After investing over $100 million to elect Barack Obama and a pro-union Congress, the American labor movement saw 2009 as a year of historic opportunity. Topping labor’s priorities was passage of the Employee Free Choice Act (EFCA), which would boost union membership by restricting management practices that undermined fair workplace elections. Labor was also primed to pass a strong health care bill, comprehensive immigration reform, and to get a Labor Department that actually cared about protecting workers.
Today, labor’s top legislative priorities remain unmet, and EFCA is in limbo. But there is an election this week at California’s Santa Rosa Memorial Hospital (SRMH) that could end labor’s year on a triumphant note. Over 600 workers vote on Thursday and Friday whether to join a union, with a victory potentially paving the way for the unionization of 9000 workers in the St. Joseph’s Health System chain. Management is aggressively opposing the union drive, as is SEIU, which is running a massive media and ground campaign against rival union, NUHW. SEIU’s support is so weak that it informed the NLRB last Thursday that it intended to pull out of the election, only to reverse course the next day so that it could continue its anti-union attacks through this week’s election.
Labor’s Unmet Hopes
While the American labor movement is no longer on the defensive, and clearly has allies friend in President Obama and Labor Secretary Hilda Solis, unions had few legislative gains in 2009.
The AFL-CIO selected a new leadership team headed by Richard Trumka, and has won results on some trade and workplace issues, but its top legislative priorities are stymied. Both the AFL-CIO and SEIU ran field campaigns for health care reform, but labor’s impact on the final outcome remains unclear.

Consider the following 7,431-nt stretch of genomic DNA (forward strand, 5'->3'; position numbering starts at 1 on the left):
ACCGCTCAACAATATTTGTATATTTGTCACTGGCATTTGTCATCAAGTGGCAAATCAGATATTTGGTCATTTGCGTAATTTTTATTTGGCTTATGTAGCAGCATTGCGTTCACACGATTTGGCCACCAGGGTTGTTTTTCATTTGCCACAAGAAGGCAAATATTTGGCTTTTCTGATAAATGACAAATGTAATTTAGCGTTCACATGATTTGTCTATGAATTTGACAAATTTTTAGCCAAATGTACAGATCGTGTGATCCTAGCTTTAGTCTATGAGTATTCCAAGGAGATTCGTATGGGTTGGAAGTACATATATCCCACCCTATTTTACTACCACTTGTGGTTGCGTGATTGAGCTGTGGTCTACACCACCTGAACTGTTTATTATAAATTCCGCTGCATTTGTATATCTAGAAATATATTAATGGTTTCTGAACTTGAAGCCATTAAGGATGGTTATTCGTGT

SEIU followed Obama’s inauguration speech by putting its third largest local, SEIU-UHW, in trusteeship. SEIU has since devoted far more resources battling against the former staffers and worker supporters of this local (now in NUHW) than in organizing new workers.
SEIU also got distracted in April when it launched an all-out attack on its former close ally, UNITE HERE. This also squandered resources that should have gone elsewhere, and isolated SEIU from other unions, as labor leaders lined up to publicly support UNITE HERE against SEIU raids.
Andy Stern has little to show from his fight with John Wilhelm and UNITE HERE, and SEIU’s absorption of locals affiliated with the pre-merger UNITE has been a financial drain. Unfortunately, the SEIU-UNITE HERE struggle divided the labor movement at a time when unity was essential to pass EFCA and other measures.
But SEIU’s President does hope to end the year on a winning note by preventing workers at Santa Rosa Memorial Hospital (SRMH) from unionizing. Unfortunately, the rest of the labor movement will likely see this as a defeat, both for that hospital’s workers and for future efforts to unionize the 9000 other non-union workers in the St. Joseph’s Health System’s chain.
Last Days in Santa Rosa
SRMH workers begin casting ballots Thursday, with votes tabulated Friday night. The outcome hinges on whether the massive anti-union campaign jointly waged by SEIU and management convinces enough workers to reject the demonstrable financial benefits and increased job security that comes with joining a union.